A remarkable thing has happened in Pembrokeshire since the summer. Since 1983, Rev John D Welsby and other members of the Emmanuel Christian Centre in Haverfordwest have been faithfully going out to the local estates twice a year to knock on doors and invite residents to the church's events. Nearly thirty years later, their efforts are starting to reap a wonderful harvest in a place they never expected - among the traveller community.
The church backs onto one housing estate in particular, where travellers have in recent years decided to permanently settle.
For many years now, the travellers have attended the church's annual summer barbecue but something changed this year when the church was invited to host a three night mission in June. God did a work in the hearts of the travellers, and they've been coming ever since.
On the first Sunday after the mission, the regular congregation were admittedly a little shocked to see 40 travellers sitting next to them. But now, after getting to know each other, the travellers are regulars not only at the service, but at the weekly Wednesday night prayer meeting and also form the largest of the church's weekly Bible study groups, called "Life" groups.
John admits the experience has been a "steep learning curve" on all sides – for the congregation, for the travellers, and also for him as a pastor.
"There are huge pastoral issues to be dealt with for everyone involved," he says.
Travelling culture is unique. The life of the family is priority. If one turns up for the Bible study, the whole family comes along. And being a travelling community means they may not always be in attendance each Sunday.
"Travellers travel. That's how it is," explains John. "So some Sundays here I can have all of the families, but other Sundays I may have none.
"That's not because they've fallen out with someone, but because something is happening elsewhere and they have gone to join in with it."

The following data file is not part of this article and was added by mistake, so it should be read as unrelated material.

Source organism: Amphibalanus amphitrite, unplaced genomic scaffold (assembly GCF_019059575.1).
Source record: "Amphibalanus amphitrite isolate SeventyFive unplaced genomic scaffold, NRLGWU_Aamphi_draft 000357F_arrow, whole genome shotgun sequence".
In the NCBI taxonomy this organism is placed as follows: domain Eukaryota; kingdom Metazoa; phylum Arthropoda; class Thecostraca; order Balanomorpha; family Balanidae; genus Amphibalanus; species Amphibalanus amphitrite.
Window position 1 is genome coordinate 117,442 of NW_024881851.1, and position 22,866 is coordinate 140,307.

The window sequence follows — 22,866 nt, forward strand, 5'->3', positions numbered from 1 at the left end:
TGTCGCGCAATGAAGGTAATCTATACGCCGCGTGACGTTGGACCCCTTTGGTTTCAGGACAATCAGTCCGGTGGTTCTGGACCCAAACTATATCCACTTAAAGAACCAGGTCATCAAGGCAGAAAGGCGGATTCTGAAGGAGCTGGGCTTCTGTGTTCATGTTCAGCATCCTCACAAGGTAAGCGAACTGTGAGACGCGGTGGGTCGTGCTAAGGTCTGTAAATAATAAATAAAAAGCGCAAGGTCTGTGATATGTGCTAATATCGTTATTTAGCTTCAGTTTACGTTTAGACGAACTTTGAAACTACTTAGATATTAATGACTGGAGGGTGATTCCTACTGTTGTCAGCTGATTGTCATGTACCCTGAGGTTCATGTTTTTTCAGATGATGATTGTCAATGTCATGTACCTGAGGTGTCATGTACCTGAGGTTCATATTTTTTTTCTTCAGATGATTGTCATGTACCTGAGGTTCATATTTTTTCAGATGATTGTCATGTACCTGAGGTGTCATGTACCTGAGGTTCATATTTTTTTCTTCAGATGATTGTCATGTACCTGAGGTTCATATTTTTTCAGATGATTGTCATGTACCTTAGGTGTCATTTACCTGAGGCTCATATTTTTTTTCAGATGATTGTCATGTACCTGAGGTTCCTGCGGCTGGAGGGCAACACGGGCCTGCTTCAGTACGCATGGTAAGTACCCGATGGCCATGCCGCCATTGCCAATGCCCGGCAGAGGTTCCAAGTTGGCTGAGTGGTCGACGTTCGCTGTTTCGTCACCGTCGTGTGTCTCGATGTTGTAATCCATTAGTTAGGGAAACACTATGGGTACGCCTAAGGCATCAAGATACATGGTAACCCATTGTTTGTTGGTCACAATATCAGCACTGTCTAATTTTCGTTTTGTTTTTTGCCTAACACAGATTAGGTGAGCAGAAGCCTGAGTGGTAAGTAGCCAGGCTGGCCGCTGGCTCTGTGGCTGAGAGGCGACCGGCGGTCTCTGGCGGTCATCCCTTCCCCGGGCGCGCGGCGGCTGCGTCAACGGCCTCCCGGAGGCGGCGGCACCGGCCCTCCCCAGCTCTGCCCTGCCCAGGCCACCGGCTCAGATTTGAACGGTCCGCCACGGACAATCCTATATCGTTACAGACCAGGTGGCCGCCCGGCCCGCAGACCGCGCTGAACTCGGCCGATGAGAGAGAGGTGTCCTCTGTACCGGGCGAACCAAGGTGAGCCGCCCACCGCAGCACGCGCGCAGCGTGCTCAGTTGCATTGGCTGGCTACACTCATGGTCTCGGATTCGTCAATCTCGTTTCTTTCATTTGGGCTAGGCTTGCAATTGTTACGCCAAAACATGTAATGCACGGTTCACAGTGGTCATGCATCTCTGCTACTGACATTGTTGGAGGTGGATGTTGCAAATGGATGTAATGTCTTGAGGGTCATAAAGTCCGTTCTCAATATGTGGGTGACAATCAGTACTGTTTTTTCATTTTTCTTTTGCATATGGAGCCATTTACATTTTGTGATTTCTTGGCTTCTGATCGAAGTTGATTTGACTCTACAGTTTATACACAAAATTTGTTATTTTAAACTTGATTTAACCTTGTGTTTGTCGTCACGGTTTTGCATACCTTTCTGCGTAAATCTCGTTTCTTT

Sometimes it's work in another part of the country that takes all the men away. At other times, it may be a wedding or a funeral and the families will be gone for many weeks at a time.
The converse is also true. A traveller wedding and a traveller funeral have both been held in the months since the mission and both times, travellers came from miles away and stayed for many weeks.
However, it's not only outsiders that had suspicions initially. John admits that the congregation were not sure what to make of the travellers when they first started attending, but initial fears on both sides have melted.
He recalls with humour how one traveller family came to stay at his home and were happy to find that it smelled of "gypsy perfume". When John enquired as to what gypsy perfume was, the wife exclaimed, "Bleach!"
On another occasion, travellers were returning back to London and had come to the prayer meeting to say goodbye. John shares: "They said, 'Will you pray for us? We're going back to London and we're not sure whether we'll be able to find a church that will accept us'. Well, you should have heard the congregation praying for them and the truth was we didn't want them to go."
Now the travellers living on the local estate are an established part of the congregation and when the church held its Christmas carol concert, the travellers made up a third of the congregation. The Sunday before Christmas, all the children of the church took part in the nativity play.
Reverend Welsby is keen to stress that neither he nor the congregation ever refer to them in church as "the travellers", and that the term is only ever used because it is helpful for explaining to outsiders all that has happened.
"Paul says in Galatians that, 'There is neither Jew nor Greek, neither slave nor free man, nor is there male or female, for you are all one in Christ.' And that's how it is in church. I very rarely talk about 'the travellers' in the church context, because we all love the Lord and we all just want to get on with it."
He adds that it is only the love of Christ and the Gospel that has made this harvest of hearts possible, and he is hoping that other churches will throw open their doors and make everyone in their local community welcome.
"The point of all that we have experienced these last few months is that God was in it and I just feel the love of Christ. We are just people, aren't we, and everyone needs Christ."